The economy shrank at the fastest pace in almost six years in the December quarter – down 6.3% on an annualised basis – as last year’s sales tax hike hit consumer and business spending, highlighting a fragile outlook made worse by growing coronavirus risks.
Taro Saito, executive research fellow at NLI Research Institute, said: “If this epidemic is not contained by the time of the Tokyo Olympic Games, the damage to the economy will be huge.”
There is concern, too, over the growing number of reported cases in Japan involving people who have not visited China recently or knowingly had direct contact with people arriving from the country.
“Most infected individuals seem to experience mild conditions similar to the common cold and may not realise that they have the disease, risking possibly spreading it to others, said Takaji Wakita, chief of the National Institute of Infectious Diseases who headed the expert panel. “It is expected that domestic infections will continue,” Wakita said, according to Kyodo.
The prime minister, Shinzo Abe, told ministers the government would increase the number of medical facilities that can accept infected people to 800 from the current 726.
“We agreed that the present situation represents the early stage of a domestic outbreak. This could progress further,” Wakita said after the first meeting of a task force at the prime minister’s office.
Pressure on Japan’s health services increased again on Monday with the arrival in Tokyo of a government-chartered flight carrying 65 Japanese nationals from Wuhan, bringing the total number repatriated from the Chinese city at the centre of the outbreak to 763.
Japan’s health minister, Katsunobu Kato, urged the public to avoid crowds and “non-essential gatherings”, including notoriously packed commuter trains and warned the nation was “entering a new phase” in the outbreak of the virus.
Koji Wada, a professor of public health at the International University of Health and Welfare, told the Asahi Shimbun: “There is the possibility that the infection may have spread to people well beyond the groups of patients who have been identified.”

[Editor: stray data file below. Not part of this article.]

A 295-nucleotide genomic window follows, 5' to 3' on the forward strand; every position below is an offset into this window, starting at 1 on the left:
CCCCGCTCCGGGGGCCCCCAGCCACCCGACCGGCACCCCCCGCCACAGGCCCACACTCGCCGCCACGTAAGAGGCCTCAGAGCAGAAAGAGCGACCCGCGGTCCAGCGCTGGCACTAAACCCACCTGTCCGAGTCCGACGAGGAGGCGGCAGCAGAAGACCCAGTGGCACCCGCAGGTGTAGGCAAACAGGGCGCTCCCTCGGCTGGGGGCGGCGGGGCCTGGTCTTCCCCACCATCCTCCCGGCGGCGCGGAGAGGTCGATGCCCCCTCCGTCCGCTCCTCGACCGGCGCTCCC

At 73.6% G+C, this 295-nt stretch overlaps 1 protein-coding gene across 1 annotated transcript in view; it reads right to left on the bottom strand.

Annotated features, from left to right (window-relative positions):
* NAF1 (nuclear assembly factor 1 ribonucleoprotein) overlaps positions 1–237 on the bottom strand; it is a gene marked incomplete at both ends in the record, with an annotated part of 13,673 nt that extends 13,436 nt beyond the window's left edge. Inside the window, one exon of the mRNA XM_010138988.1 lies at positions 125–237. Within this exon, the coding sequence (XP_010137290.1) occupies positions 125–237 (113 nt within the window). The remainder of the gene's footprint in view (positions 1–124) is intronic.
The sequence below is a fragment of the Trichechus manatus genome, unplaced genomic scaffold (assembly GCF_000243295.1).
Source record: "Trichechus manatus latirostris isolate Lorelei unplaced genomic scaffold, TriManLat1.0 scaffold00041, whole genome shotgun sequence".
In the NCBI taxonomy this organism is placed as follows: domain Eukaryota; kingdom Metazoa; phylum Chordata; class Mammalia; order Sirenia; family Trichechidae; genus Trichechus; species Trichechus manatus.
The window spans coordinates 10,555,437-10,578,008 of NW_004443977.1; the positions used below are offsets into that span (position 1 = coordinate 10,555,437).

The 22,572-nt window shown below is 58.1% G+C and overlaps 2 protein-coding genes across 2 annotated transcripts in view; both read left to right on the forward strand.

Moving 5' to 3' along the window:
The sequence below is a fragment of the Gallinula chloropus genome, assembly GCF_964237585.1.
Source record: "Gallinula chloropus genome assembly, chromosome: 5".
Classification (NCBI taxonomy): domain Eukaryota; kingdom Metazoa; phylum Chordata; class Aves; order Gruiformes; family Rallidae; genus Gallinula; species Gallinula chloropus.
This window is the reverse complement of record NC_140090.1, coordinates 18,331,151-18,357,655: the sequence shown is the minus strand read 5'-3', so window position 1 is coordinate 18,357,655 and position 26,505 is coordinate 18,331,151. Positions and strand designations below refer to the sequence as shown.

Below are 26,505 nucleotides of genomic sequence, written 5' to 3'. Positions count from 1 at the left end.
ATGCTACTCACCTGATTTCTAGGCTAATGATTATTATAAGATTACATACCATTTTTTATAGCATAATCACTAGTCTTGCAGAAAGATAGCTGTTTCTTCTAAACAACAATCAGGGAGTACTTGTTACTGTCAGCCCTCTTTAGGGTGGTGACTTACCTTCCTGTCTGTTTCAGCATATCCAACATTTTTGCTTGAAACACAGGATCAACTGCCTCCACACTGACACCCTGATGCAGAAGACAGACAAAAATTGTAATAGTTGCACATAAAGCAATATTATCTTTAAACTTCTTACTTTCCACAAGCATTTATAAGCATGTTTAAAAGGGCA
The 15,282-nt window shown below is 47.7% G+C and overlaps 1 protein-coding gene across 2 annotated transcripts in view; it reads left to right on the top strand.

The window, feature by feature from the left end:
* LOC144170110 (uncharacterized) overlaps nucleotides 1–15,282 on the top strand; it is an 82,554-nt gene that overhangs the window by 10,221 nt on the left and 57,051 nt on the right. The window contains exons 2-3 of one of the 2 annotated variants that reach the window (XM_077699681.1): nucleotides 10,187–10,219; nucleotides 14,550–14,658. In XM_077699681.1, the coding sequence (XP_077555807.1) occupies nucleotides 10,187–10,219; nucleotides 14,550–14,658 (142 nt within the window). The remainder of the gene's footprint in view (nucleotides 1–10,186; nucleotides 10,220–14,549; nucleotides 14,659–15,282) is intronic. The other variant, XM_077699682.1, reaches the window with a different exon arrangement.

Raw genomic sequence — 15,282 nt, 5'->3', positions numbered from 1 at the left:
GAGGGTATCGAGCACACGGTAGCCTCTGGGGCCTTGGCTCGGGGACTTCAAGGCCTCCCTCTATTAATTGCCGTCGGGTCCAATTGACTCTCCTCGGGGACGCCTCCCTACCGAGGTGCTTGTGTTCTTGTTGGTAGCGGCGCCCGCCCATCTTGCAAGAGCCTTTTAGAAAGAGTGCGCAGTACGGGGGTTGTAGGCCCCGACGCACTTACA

The government has made extra funds available for emergency countermeasures it says will be in place by the end of March. They include quadrupling the diagnosis capacity at the National Institute of Infectious Diseases and shortening the time required for a coronavirus test from the current six hours to 30 minutes.
Employers in Japan are also starting to feel the effects of the outbreak. On Monday, Nippon Telegraph and Telephone (NTT), one of the country’s biggest firms, said it was urging its 200,000 group employees to work from home or stagger their commutes.
On the Diamond Princess, several other governments are scrambling to evacuate their citizens from the vessel, with Canada, Italy, Israel and Hong Kong poised to follow Washington’s lead.
Americans on the Diamond Princess evacuation flights, which left Tokyo’s Haneda airport early on Monday, will spend another two weeks in quarantine once they return to the US. They were told they were being evacuated “out of an abundance of caution” and being brought back to the US for further monitoring.
The US embassy in Tokyo said the evacuation had been organised partly to “reduce the burden on the Japanese healthcare system”.
Other Agencies contributed to this report.